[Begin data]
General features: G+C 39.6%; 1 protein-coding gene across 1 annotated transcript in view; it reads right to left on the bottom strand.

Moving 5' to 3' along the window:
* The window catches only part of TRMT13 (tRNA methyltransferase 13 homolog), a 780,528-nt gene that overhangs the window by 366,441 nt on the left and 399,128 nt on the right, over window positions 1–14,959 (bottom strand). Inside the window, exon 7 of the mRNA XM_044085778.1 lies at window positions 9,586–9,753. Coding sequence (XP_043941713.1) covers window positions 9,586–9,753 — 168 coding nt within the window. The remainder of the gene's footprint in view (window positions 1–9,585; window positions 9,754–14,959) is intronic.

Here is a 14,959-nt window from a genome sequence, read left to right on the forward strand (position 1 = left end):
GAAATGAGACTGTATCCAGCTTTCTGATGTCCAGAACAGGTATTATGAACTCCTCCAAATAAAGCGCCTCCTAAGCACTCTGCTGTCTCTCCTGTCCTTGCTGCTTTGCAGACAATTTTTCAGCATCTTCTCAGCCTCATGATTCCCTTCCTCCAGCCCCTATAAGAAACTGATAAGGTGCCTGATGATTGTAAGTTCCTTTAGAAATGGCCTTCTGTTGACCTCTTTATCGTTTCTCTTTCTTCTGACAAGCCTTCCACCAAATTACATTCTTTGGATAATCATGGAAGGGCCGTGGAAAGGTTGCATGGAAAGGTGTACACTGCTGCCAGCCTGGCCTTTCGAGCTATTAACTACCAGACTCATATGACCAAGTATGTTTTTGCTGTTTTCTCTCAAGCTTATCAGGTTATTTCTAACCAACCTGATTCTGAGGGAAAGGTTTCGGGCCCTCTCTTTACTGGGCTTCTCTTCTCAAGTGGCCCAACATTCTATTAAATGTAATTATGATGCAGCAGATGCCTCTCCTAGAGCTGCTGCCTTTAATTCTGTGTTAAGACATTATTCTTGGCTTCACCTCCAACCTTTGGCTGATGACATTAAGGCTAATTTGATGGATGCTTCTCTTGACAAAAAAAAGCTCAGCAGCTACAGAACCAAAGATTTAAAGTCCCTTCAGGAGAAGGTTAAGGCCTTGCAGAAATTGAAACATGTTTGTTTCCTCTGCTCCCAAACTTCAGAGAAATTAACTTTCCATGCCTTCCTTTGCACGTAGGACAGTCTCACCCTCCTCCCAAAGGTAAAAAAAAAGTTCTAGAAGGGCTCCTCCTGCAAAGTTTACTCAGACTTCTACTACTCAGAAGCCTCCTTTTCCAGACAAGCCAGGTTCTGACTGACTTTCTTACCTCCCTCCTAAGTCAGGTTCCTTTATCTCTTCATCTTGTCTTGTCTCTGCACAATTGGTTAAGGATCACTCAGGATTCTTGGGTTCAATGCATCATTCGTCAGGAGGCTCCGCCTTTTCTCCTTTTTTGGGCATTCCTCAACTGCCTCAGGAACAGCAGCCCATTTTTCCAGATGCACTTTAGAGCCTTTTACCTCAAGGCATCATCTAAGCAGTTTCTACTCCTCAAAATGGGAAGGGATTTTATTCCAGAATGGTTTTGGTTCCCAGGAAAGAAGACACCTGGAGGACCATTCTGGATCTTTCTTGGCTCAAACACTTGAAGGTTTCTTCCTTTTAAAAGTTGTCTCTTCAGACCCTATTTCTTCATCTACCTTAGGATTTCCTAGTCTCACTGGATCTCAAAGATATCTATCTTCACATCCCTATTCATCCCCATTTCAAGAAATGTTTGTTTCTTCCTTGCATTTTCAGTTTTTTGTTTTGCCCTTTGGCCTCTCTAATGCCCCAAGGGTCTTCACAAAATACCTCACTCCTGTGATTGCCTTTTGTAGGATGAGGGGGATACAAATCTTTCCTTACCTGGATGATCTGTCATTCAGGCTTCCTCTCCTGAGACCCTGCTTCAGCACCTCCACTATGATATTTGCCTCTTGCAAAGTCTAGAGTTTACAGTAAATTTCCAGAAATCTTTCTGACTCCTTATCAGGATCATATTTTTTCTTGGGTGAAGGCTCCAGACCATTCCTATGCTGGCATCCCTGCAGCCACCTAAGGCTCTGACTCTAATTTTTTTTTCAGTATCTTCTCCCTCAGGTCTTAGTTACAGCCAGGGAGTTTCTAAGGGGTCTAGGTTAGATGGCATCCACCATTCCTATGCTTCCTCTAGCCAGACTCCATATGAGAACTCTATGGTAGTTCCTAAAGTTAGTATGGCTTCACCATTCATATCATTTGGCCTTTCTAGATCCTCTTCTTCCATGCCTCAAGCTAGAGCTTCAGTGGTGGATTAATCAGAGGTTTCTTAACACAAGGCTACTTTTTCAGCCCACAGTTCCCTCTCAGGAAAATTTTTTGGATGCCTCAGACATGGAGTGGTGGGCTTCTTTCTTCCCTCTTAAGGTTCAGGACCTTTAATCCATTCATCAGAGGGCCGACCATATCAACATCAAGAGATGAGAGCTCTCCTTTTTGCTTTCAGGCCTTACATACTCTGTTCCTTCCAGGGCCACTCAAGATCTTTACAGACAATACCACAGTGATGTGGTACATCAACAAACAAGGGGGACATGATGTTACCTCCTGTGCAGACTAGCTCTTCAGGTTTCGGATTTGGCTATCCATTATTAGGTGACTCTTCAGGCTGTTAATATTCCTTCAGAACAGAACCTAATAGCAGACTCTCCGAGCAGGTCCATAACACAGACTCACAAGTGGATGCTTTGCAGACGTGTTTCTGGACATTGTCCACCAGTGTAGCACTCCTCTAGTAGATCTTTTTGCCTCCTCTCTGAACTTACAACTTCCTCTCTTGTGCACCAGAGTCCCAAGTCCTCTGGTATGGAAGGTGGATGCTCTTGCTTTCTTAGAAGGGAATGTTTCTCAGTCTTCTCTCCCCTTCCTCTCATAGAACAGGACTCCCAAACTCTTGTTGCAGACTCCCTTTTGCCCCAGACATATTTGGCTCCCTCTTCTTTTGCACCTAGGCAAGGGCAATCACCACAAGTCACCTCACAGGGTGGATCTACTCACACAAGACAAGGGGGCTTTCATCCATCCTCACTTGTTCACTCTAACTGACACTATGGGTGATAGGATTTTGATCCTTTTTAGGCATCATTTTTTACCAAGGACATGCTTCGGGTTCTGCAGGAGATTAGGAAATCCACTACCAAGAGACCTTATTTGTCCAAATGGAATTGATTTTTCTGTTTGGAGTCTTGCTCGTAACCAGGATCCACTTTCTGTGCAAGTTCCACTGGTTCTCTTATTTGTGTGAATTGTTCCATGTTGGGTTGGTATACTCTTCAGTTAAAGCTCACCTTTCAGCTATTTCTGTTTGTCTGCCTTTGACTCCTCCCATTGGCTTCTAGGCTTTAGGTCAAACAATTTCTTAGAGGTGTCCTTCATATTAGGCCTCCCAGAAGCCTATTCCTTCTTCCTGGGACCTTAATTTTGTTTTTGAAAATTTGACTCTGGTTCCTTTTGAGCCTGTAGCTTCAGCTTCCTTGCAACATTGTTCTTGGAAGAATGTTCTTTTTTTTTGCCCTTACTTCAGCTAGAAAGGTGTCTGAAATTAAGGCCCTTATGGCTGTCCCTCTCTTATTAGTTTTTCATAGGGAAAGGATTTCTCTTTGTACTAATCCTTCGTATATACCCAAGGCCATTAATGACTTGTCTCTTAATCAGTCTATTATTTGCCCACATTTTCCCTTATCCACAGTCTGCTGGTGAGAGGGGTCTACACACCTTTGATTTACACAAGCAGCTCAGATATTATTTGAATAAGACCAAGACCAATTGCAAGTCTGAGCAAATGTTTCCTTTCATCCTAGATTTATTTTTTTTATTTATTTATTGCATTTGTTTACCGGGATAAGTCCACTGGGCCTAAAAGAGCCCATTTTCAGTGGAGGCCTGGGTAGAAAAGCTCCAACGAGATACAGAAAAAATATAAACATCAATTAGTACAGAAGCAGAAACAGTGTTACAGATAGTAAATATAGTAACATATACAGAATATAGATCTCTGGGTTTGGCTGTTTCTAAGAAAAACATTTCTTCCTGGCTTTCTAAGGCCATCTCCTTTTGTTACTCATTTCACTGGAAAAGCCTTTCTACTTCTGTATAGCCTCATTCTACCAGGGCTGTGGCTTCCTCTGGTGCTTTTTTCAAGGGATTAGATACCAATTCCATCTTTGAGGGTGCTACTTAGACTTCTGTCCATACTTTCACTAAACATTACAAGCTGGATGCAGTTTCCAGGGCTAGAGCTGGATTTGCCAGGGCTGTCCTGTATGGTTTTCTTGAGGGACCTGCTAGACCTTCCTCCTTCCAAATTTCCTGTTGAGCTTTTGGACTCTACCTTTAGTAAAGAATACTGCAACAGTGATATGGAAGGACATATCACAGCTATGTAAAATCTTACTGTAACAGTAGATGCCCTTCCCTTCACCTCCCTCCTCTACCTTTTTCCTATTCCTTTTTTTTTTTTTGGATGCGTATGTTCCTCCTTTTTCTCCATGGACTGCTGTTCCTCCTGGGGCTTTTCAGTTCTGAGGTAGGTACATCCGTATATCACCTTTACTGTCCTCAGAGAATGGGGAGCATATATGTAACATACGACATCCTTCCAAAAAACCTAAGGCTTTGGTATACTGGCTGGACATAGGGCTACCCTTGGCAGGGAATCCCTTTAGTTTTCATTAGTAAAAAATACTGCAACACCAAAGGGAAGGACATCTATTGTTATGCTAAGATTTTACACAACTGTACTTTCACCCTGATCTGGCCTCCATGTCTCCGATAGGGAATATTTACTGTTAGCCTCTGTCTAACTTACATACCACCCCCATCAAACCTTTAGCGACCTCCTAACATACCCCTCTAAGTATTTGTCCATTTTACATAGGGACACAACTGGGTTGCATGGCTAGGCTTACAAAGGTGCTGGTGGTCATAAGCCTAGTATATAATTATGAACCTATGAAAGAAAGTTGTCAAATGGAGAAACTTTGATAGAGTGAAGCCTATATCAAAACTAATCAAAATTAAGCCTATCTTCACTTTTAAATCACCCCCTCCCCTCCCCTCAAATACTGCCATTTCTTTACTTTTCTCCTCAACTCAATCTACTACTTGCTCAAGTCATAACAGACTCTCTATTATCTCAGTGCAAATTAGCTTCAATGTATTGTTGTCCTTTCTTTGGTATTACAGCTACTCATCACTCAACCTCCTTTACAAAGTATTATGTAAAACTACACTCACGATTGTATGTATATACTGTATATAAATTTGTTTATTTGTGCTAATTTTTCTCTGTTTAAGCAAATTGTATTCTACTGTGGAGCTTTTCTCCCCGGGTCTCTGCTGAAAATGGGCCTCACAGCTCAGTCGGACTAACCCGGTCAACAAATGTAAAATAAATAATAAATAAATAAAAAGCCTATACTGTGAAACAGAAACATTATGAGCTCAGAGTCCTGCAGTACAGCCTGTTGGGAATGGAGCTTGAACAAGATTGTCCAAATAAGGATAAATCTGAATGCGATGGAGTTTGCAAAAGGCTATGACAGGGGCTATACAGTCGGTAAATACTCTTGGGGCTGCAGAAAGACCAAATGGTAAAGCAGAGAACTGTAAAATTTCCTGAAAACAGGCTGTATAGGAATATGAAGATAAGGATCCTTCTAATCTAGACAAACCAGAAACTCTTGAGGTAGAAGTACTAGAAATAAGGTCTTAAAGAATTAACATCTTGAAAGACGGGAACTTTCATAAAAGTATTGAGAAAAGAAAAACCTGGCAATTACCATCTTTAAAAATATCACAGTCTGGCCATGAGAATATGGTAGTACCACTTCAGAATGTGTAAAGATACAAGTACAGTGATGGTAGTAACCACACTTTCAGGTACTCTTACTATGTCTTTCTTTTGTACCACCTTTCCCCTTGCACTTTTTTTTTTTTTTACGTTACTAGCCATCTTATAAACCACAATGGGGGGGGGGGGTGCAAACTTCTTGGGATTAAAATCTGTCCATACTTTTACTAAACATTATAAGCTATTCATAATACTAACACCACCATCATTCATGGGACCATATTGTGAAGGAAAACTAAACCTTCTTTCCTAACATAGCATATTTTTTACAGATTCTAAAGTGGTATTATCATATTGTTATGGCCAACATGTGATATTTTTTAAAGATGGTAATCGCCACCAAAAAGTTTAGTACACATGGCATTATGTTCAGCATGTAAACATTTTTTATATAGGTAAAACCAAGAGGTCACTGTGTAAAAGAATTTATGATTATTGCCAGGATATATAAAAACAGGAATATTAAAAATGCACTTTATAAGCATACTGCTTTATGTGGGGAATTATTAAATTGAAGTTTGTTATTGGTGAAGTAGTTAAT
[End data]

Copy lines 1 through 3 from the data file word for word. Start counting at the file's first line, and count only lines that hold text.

General features: G+C 39.6%; 1 protein-coding gene across 1 annotated transcript in view; it reads right to left on the bottom strand.

Moving 5' to 3' along the window:
* The window catches only part of TRMT13 (tRNA methyltransferase 13 homolog), a 780,528-nt gene that overhangs the window by 366,441 nt on the left and 399,128 nt on the right, over window positions 1–14,959 (bottom strand). Inside the window, exon 7 of the mRNA XM_044085778.1 lies at window positions 9,586–9,753. Coding sequence (XP_043941713.1) covers window positions 9,586–9,753 — 168 coding nt within the window. The remainder of the gene's footprint in view (window positions 1–9,585; window positions 9,754–14,959) is intronic.